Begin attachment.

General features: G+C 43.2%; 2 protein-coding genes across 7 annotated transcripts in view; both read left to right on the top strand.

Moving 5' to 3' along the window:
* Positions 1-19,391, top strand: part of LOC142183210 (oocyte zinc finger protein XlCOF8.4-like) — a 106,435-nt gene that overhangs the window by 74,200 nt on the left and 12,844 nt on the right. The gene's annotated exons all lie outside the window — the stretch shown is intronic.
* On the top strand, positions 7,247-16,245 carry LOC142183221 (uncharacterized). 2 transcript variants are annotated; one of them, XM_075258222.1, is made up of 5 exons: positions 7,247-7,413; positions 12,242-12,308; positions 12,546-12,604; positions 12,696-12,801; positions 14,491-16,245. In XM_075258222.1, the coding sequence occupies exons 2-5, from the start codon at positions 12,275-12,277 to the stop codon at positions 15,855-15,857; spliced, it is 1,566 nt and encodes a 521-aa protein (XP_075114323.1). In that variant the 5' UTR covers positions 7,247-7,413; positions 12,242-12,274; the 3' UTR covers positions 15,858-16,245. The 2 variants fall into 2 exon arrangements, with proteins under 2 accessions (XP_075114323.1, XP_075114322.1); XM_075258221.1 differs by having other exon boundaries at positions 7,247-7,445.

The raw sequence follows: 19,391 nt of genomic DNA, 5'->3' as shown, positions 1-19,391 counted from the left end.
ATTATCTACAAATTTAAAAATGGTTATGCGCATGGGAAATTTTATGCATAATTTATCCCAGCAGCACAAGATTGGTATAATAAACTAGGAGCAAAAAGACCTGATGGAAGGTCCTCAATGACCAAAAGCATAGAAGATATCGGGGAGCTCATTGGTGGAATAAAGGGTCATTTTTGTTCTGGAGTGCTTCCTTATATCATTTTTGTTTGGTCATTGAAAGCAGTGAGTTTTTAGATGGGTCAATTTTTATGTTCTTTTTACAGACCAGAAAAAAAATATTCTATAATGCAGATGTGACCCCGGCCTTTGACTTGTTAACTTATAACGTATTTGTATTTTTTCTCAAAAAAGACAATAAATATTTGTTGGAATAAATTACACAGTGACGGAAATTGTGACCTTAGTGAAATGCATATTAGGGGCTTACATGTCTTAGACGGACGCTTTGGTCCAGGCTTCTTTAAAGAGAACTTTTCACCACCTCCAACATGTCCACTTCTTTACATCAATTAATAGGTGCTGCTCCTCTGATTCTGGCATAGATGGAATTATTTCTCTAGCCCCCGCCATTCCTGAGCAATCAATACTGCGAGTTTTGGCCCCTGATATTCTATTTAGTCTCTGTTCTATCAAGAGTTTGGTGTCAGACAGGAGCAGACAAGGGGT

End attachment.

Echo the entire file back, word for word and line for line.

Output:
General features: G+C 43.2%; 2 protein-coding genes across 7 annotated transcripts in view; both read left to right on the top strand.

Moving 5' to 3' along the window:
* Positions 1-19,391, top strand: part of LOC142183210 (oocyte zinc finger protein XlCOF8.4-like) — a 106,435-nt gene that overhangs the window by 74,200 nt on the left and 12,844 nt on the right. The gene's annotated exons all lie outside the window — the stretch shown is intronic.
* On the top strand, positions 7,247-16,245 carry LOC142183221 (uncharacterized). 2 transcript variants are annotated; one of them, XM_075258222.1, is made up of 5 exons: positions 7,247-7,413; positions 12,242-12,308; positions 12,546-12,604; positions 12,696-12,801; positions 14,491-16,245. In XM_075258222.1, the coding sequence occupies exons 2-5, from the start codon at positions 12,275-12,277 to the stop codon at positions 15,855-15,857; spliced, it is 1,566 nt and encodes a 521-aa protein (XP_075114323.1). In that variant the 5' UTR covers positions 7,247-7,413; positions 12,242-12,274; the 3' UTR covers positions 15,858-16,245. The 2 variants fall into 2 exon arrangements, with proteins under 2 accessions (XP_075114323.1, XP_075114322.1); XM_075258221.1 differs by having other exon boundaries at positions 7,247-7,445.

The raw sequence follows: 19,391 nt of genomic DNA, 5'->3' as shown, positions 1-19,391 counted from the left end.
ATTATCTACAAATTTAAAAATGGTTATGCGCATGGGAAATTTTATGCATAATTTATCCCAGCAGCACAAGATTGGTATAATAAACTAGGAGCAAAAAGACCTGATGGAAGGTCCTCAATGACCAAAAGCATAGAAGATATCGGGGAGCTCATTGGTGGAATAAAGGGTCATTTTTGTTCTGGAGTGCTTCCTTATATCATTTTTGTTTGGTCATTGAAAGCAGTGAGTTTTTAGATGGGTCAATTTTTATGTTCTTTTTACAGACCAGAAAAAAAATATTCTATAATGCAGATGTGACCCCGGCCTTTGACTTGTTAACTTATAACGTATTTGTATTTTTTCTCAAAAAAGACAATAAATATTTGTTGGAATAAATTACACAGTGACGGAAATTGTGACCTTAGTGAAATGCATATTAGGGGCTTACATGTCTTAGACGGACGCTTTGGTCCAGGCTTCTTTAAAGAGAACTTTTCACCACCTCCAACATGTCCACTTCTTTACATCAATTAATAGGTGCTGCTCCTCTGATTCTGGCATAGATGGAATTATTTCTCTAGCCCCCGCCATTCCTGAGCAATCAATACTGCGAGTTTTGGCCCCTGATATTCTATTTAGTCTCTGTTCTATCAAGAGTTTGGTGTCAGACAGGAGCAGACAAGGGGT